Tuesday, June 27, 2023

Being “Connected” to a Parish

Dear Parishioners,

What I have to say here this week is a reflection on parish life that I initially made while pastor of a previous parish. These were/are simply my thoughts on the situation in far too many parishes in our diocese as we move into the future.

One of things I have tried to emphasize over my years as a priest is the importance of being “connected” to a particular parish. (My family, originally from Philadelphia, saw people identifying themselves primarily with their home parish.) I have usually thought a person or family should be anchored or rooted in a parish that they considered their own in order to be spiritually nourished.

Today, many people will more commonly “shop around” to find a church that will suit their needs for a short term solution rather than for a long haul commitment. The typical scenario is that a person, couple or family seeks out a church where they can get married or have their child baptized or have a deceased loved one buried or any of a number of occasions where a church and one of its ministers is needed for a specific time and purpose. If people still go to Mass each week, they may float around to whatever church has a Mass time to suit their current plans/schedule or attend a church where the particular preacher may appeal to them.

The past re-configuration of parishes throughout the diocese—while seen as critical by its leadership so that the entire diocese does not go “belly up” in the future—has not necessarily helped the situation.  People saw their parishes merged and re-named or, in some cases, closed entirely.  Similarly, schools were reconfigured, renamed or closed as well. The parish where parishioners were baptized, received their first Holy Communiongot marrieddonated a statuerefurbished the stained-glass window, etc., etc., was no longer there as they had known it for years. Any long-term connection was severed and people were told to move on and accept their new situation.

Given the fact that we have, over the years, also lost quite a few generations of Catholics who no longer practice their faith regularly or may have found another denomination that currently suits their needs, many of our parishes continue to struggle for future existence. Numerous younger Catholics don’t see a necessary connection to the local parish, don’t practice their faith regularly, don’t support the church financially, and continue to drift along without a spiritual compass. And we wonder: Why are our young people the way they are today? Consider all of the above factors, combined with the materialistic, hedonistic, egocentric culture in which we live. Additionally, young people have been disillusioned or even scandalized by the poor example of Church leadership. Doesn't seem to be a real rosy picture, does it?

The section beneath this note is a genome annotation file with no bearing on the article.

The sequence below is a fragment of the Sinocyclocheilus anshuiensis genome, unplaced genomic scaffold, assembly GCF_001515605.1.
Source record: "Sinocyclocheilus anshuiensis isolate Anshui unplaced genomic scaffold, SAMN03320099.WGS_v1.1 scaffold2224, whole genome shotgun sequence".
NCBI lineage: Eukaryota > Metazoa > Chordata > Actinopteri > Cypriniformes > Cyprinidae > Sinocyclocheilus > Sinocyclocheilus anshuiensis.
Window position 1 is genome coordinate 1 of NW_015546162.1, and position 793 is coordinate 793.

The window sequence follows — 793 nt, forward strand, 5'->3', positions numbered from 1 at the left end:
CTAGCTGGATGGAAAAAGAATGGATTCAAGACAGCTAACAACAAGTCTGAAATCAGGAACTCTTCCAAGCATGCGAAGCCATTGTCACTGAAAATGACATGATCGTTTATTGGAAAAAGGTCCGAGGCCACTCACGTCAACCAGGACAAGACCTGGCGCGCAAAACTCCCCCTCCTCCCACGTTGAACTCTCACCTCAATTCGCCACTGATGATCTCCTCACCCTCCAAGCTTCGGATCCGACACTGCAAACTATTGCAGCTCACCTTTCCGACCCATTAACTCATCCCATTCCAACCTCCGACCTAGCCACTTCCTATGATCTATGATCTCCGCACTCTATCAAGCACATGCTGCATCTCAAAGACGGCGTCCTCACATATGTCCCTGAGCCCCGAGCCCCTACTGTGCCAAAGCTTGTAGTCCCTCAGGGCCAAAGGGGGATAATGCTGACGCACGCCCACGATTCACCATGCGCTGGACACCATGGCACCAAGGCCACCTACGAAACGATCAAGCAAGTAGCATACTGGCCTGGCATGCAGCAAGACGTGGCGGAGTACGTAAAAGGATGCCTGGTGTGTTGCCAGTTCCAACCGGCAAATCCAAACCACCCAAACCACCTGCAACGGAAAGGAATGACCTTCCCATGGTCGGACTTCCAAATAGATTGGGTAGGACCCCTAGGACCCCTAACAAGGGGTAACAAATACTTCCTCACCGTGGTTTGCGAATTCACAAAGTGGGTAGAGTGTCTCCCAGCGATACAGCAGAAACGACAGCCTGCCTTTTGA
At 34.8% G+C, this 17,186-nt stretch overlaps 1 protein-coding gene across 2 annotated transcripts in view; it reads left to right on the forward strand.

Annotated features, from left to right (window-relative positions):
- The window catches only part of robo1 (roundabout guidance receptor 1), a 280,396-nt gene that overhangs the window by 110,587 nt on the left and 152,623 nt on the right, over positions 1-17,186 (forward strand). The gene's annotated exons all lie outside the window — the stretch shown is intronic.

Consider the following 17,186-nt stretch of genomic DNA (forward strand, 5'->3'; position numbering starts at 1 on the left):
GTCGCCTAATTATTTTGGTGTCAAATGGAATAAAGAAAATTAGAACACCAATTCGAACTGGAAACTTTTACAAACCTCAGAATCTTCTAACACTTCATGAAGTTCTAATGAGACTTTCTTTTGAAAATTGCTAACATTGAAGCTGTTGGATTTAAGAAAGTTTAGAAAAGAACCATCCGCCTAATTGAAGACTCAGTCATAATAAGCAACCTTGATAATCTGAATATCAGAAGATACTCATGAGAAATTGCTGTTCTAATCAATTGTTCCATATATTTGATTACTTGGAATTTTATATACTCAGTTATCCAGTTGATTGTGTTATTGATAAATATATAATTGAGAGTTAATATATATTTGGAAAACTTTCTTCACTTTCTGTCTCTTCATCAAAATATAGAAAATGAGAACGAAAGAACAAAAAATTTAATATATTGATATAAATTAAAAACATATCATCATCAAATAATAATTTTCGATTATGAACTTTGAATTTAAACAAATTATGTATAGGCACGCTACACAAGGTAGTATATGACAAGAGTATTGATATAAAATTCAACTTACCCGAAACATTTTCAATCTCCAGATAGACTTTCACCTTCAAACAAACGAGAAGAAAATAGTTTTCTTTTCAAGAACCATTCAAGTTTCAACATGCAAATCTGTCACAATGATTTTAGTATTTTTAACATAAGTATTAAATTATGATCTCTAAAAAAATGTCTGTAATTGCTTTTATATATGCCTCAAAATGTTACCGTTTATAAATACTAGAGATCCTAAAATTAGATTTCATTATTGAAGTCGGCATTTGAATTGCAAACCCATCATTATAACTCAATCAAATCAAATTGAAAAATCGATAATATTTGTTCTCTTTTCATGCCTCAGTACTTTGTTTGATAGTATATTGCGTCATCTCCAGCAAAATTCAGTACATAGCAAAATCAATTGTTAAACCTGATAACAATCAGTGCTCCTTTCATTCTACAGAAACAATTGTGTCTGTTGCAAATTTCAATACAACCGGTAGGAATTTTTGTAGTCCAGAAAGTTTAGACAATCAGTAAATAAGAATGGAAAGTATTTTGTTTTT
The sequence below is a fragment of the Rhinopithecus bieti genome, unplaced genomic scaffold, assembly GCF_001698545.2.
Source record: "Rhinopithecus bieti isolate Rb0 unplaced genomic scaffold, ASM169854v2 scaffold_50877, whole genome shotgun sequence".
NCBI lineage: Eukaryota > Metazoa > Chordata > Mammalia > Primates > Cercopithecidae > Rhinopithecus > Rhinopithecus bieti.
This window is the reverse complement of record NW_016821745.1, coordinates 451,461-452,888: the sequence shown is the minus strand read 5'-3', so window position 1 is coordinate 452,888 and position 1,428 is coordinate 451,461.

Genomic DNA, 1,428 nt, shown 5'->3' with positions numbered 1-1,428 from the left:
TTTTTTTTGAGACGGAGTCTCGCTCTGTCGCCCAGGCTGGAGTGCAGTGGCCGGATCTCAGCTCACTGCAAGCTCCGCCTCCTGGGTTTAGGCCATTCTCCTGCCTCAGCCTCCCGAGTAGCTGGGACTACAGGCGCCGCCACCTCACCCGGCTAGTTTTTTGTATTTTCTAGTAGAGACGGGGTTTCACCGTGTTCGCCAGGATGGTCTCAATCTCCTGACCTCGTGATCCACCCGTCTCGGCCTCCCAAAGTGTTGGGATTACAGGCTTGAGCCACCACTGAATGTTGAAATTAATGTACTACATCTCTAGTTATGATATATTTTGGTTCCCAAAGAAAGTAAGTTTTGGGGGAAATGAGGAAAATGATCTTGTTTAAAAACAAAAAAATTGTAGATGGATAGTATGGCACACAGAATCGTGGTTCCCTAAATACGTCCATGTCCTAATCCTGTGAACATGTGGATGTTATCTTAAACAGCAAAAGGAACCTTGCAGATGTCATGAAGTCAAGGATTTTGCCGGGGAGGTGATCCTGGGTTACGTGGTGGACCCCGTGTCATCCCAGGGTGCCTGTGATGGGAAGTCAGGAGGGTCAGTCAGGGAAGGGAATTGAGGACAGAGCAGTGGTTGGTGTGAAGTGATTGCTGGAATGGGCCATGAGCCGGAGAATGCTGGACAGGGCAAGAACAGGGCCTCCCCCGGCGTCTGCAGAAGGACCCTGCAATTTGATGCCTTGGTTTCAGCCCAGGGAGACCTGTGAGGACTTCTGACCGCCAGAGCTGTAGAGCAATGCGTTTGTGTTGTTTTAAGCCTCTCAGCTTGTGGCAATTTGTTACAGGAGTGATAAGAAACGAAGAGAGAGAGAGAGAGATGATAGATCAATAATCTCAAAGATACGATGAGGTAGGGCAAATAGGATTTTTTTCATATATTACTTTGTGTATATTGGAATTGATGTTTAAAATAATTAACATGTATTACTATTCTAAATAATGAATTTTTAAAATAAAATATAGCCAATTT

Without an intimate connection to a parish by its parishioners, the future of this or any parish becomes rather tenuous. Certain individuals or certain families may still retain a strong relationship to their particular parish. However, I fear that for the vast majority of Catholics in our area, they will just drift along and wonder "why?" when some of their churches are no longer there for their families and for their spiritual needs in the future.

I pray I am wrong, but I am not currently convinced otherwise.

Fr. Ed Namiotka


Wednesday, June 21, 2023

Another Side of "Sin City"

 Dear Parishioners,

This past week I was in Las Vegas, Nevadaa.k.a., Sin City.  However, as I have explained for the past four decades, I have a friend there from my seminary days, Auxiliary Bishop Gregory W. Gordon.  The bishop and I attended St. Charles Seminary in Philadelphia for college and we have remained friends ever since.

The occasion for this recent visit was the 90th birthday of his mother Carole.  His mom and mine are approximately the same age. The last time I was in Vegas was to attend his Episcopal ordination two years ago. He was the first auxiliary bishop ever appointed in Las Vegas.

Las Vegas is a part of the country where the Catholic Church is growing in leaps and bounds. A number of years ago, I stood with the then Fr. Gordon as we surveyed the desert land that would become his future parish, St. Francis of Assisi in Henderson, NV.  He had to build it from the ground up. Today it proudly boasts of a parish family in proximity of 10,000 families!  There is also a newly established Catholic school in the parish.  The area has grown so large that another neighboring Catholic parish will be established in the immediate future.